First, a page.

Yes, it was in that very moment when Blur made the decision to move forward the release date of their single Country House to the very same day as Oasis were due to release Roll With It, all gloves were off. The media spiralled into a frenzy in the summer of 1995, and it became forever known as ‘The Battle of Britpop’, and in doing so, a new music movement was born.
It didn’t take long in hitting the TV news and instantly we had Liam’s bushy unibrow and Damon’s cheeky chappy grin placed head-to-head on the cover of every newspaper and magazine. Soon, sides were taken. Were you residing in the Blur camp or the Oasis one? Of course, this meant so much more than which was the better song. Both songs, while pop catchy, were certainly not either of the band’s finest work at that point. Thanks to the press, this fast became a battle of the social classes in Britain. We had the rough, working-class Northerners versus the university-educated, well-spoken Southerners.
Very soon it became apparent that this was not just a PR stunt to boost record sales. As the release date loomed, their animosity grew towards each other. In an interview with The Observer when Noel was drawn out on the subject at the time, he commented he would like to see Damon Albarn and Alex James “catch aids and die”, a remark he had to publicly apologise for and distance himself from. We even had images of Liam, squaring up to Damon during music and charity events.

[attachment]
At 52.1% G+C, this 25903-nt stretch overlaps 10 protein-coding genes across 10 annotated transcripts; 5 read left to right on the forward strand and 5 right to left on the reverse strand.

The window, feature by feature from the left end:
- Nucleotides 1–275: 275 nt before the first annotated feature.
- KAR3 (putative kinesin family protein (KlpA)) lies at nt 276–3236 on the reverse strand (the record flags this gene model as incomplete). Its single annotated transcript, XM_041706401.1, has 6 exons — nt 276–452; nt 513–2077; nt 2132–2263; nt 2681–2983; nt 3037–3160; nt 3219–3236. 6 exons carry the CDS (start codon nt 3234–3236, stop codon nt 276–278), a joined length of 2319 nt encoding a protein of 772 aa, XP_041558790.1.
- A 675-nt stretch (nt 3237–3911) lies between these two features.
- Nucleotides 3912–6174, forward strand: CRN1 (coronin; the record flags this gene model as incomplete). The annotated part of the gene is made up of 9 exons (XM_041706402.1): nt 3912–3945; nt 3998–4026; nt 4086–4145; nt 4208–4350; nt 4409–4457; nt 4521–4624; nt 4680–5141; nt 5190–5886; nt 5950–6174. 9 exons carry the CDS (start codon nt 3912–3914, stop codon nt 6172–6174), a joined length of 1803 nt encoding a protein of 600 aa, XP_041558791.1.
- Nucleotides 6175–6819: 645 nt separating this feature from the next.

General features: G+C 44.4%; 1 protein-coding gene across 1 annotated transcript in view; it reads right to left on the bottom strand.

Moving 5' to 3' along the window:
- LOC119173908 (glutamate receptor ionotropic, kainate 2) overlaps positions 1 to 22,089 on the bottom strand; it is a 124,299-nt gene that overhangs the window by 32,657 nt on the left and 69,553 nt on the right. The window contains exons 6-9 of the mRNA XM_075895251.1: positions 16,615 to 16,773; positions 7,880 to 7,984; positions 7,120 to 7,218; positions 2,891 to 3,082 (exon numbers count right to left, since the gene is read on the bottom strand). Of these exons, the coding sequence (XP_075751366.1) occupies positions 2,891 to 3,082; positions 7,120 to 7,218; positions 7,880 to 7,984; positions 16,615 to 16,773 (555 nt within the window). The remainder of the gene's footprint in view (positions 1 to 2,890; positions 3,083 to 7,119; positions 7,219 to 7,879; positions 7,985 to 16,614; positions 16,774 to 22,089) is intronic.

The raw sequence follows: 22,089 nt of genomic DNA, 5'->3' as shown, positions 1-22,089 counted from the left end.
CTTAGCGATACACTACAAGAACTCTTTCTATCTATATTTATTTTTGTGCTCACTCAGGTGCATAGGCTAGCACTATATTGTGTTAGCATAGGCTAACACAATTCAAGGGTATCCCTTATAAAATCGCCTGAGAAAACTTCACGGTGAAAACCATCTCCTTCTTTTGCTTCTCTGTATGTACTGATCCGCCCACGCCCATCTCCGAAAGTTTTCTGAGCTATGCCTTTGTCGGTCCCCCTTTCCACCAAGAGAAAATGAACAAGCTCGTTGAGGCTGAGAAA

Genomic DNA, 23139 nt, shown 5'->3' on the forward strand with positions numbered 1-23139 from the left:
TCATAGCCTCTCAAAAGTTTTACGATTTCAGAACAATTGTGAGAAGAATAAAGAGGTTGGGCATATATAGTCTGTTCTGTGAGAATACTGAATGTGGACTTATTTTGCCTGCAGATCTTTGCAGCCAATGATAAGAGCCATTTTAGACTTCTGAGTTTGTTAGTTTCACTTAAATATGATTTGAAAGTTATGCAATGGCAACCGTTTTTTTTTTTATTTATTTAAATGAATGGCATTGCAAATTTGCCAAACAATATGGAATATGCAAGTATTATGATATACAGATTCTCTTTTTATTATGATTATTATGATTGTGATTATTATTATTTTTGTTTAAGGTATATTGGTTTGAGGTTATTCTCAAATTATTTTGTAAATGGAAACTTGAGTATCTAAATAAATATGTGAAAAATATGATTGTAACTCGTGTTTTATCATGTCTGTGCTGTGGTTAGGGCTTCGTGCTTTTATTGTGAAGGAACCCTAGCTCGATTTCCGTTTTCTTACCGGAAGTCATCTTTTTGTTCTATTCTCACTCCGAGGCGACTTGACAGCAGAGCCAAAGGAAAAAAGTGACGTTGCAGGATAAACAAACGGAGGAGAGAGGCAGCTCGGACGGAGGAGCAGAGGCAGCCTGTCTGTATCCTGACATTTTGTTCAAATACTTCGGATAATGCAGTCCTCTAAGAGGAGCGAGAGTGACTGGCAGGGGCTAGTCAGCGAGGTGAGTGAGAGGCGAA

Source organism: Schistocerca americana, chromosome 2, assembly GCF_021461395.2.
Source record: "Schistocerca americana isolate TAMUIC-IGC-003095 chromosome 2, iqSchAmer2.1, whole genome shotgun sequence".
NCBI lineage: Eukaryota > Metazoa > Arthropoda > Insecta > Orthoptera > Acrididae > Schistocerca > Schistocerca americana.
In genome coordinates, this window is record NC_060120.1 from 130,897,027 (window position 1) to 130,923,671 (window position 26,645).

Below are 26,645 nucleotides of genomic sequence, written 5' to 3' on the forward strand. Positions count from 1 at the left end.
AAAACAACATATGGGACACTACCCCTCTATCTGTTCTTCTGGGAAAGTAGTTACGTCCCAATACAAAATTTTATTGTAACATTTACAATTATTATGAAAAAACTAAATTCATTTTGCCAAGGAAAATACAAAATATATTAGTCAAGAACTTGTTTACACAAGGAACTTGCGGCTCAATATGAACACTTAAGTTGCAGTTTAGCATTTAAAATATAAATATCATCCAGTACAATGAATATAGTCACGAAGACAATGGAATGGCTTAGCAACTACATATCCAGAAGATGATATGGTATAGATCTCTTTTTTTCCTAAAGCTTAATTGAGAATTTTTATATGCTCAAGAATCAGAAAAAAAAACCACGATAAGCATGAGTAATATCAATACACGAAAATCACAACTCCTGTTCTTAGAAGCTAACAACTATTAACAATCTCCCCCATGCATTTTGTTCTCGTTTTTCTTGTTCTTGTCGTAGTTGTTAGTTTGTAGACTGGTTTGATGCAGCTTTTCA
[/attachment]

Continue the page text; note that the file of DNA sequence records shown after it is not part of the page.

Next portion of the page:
In the week running up to the release date, it was featured on the BBC and ITV’s main 10 o’clock news as a headline story. We were all watching and waiting, ready with our cash in hand to purchase just one of those singles, either on cassette or CD, in our local music store.
The moment came, both singles were released for sale and the result came in on Sunday the 13th of August 1995. We were all glued to Top of the Pops on our boxes. In keeping with the Britpop theme, they had Pulps front man, Jarvis Cocker, as one of its presenters. The top ten countdown was on. 5, 4, 3 and in at number 2 was… Oasis. Jarvis then announced Blur as the victors while welcoming them on stage. They went on and performed their new UK number one single while Alex wore an Oasis t-shirt. It was later revealed that Country House had outsold Roll With it by over 58,000 copies.
Now, more than a quarter of a century later, that animosity has been replaced by mutual respect. Liam tweets encouraging messages and Noel has even joined Blur on stage to perform a duet of Blur’s Tender at a charity event in London in 2013.
Unless you lived it, it’s impossible to grasp that urgency and pleasure in owning your own music. Albums and singles that would sell out on the same day or week of release and then having to wait for new stock to arrive. Knowing, as you watched your favourite song bounce up and down the charts, you had something to do with that, and feeling proud of the fact. We will never live to see the likes of ‘The Battle of Britpop’ again.
For more memories of the 90s and noughties, read Jen’s column in this week’s Northside People and South People Newspapers.